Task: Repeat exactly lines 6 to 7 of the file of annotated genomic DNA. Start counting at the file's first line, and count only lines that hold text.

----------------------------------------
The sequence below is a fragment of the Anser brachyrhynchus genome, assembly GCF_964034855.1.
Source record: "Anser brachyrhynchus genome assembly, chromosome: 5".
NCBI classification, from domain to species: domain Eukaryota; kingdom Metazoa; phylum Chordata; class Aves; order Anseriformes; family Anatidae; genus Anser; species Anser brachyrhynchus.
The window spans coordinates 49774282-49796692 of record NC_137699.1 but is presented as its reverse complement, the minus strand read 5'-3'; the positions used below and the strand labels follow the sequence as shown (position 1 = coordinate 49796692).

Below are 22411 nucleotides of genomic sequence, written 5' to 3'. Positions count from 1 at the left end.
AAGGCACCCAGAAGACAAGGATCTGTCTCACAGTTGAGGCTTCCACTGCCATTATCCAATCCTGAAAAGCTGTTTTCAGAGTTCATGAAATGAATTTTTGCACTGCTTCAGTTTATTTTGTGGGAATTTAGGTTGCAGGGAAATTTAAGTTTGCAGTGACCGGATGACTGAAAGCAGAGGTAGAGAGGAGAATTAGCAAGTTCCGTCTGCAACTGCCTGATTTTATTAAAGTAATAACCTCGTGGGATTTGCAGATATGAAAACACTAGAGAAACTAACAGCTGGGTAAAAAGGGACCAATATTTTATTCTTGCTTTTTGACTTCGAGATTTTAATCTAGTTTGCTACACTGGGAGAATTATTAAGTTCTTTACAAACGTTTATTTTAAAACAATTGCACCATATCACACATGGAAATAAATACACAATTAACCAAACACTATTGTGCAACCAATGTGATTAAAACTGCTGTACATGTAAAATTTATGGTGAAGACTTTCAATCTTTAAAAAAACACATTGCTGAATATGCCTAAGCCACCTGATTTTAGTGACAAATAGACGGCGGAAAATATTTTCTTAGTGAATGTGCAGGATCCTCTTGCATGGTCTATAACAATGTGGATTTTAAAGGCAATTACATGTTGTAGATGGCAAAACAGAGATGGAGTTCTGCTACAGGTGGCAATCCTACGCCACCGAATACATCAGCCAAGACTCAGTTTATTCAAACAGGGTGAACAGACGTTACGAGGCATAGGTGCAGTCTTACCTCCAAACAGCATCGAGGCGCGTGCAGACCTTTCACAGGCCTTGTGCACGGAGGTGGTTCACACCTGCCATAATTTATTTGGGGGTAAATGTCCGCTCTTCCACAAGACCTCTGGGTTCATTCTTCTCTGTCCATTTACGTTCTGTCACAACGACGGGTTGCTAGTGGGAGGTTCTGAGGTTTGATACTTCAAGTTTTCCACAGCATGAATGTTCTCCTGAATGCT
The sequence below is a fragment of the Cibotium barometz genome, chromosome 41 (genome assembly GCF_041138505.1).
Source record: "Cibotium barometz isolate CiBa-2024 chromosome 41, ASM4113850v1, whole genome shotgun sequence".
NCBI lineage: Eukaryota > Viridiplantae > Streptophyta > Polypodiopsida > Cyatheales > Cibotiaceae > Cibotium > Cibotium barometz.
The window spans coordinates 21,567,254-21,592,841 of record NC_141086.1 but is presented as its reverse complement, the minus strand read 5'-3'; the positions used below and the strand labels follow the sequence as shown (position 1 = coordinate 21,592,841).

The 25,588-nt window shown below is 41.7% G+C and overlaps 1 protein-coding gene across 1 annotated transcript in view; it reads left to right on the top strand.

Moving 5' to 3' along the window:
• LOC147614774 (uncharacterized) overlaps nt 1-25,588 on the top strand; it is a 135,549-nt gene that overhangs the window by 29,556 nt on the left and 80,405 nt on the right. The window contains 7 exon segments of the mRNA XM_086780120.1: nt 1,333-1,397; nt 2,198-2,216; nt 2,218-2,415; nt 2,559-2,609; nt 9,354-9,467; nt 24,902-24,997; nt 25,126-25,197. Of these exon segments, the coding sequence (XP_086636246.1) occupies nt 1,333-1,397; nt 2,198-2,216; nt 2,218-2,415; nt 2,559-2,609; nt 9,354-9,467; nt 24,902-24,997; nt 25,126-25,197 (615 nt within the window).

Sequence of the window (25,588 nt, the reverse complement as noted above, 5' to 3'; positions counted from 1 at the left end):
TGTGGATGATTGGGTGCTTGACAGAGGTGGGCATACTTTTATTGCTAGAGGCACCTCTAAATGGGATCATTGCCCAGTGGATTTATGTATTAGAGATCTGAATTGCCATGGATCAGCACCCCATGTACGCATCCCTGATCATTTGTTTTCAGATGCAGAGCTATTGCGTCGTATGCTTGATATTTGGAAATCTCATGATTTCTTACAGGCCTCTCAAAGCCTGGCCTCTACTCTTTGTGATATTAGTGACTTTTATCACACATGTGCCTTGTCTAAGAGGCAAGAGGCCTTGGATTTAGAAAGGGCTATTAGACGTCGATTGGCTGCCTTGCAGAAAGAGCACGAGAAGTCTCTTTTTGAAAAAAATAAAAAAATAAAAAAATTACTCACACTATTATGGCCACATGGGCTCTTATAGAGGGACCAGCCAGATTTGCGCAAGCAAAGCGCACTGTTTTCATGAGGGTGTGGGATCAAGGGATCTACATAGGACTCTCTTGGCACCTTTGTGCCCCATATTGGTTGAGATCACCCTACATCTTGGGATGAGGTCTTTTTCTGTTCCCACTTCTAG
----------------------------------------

AAGGCACCCAGAAGACAAGGATCTGTCTCACAGTTGAGGCTTCCACTGCCATTATCCAATCCTGAAAAGCTGTTTTCAGAGTTCATGAAATGAATTTTTGCACTGCTTCAGTTTATTTTGTGGGAATTTAGGTTGCAGGGAAATTTAAGTTTGCAGTGACCGGATGACTGAAAGCAGAGGTAGAGAGGAGAATTAGCAAGTTCCGTCTGCAACTGCCTGATTTTATTAAAGTAATAACCTCGTGGGATTTGCAGATATGAAAACACTAGAGAAACTAACAGCTGGGTAAAAAGGGACCAATATTTTATTCTTGCTTTTTGACTTCGAGATTTTAATCTAGTTTGCTACACTGGGAGAATTATTAAGTTCTTTACAAACGTTTATTTTAAAACAATTGCACCATATCACACATGGAAATAAATACACAATTAACCAAACACTATTGTGCAACCAATGTGATTAAAACTGCTGTACATGTAAAATTTATGGTGAAGACTTTCAATCTTTAAAAAAACACATTGCTGAATATGCCTAAGCCACCTGATTTTAGTGACAAATAGACGGCGGAAAATATTTTCTTAGTGAATGTGCAGGATCCTCTTGCATGGTCTATAACAATGTGGATTTTAAAGGCAATTACATGTTGTAGATGGCAAAACAGAGATGGAGTTCTGCTACAGGTGGCAATCCTACGCCACCGAATACATCAGCCAAGACTCAGTTTATTCAAACAGGGTGAACAGACGTTACGAGGCATAGGTGCAGTCTTACCTCCAAACAGCATCGAGGCGCGTGCAGACCTTTCACAGGCCTTGTGCACGGAGGTGGTTCACACCTGCCATAATTTATTTGGGGGTAAATGTCCGCTCTTCCACAAGACCTCTGGGTTCATTCTTCTCTGTCCATTTACGTTCTGTCACAACGACGGGTTGCTAGTGGGAGGTTCTGAGGTTTGATACTTCAAGTTTTCCACAGCATGAATGTTCTCCTGAATGCT
The sequence below is a fragment of the Cibotium barometz genome, chromosome 41 (genome assembly GCF_041138505.1).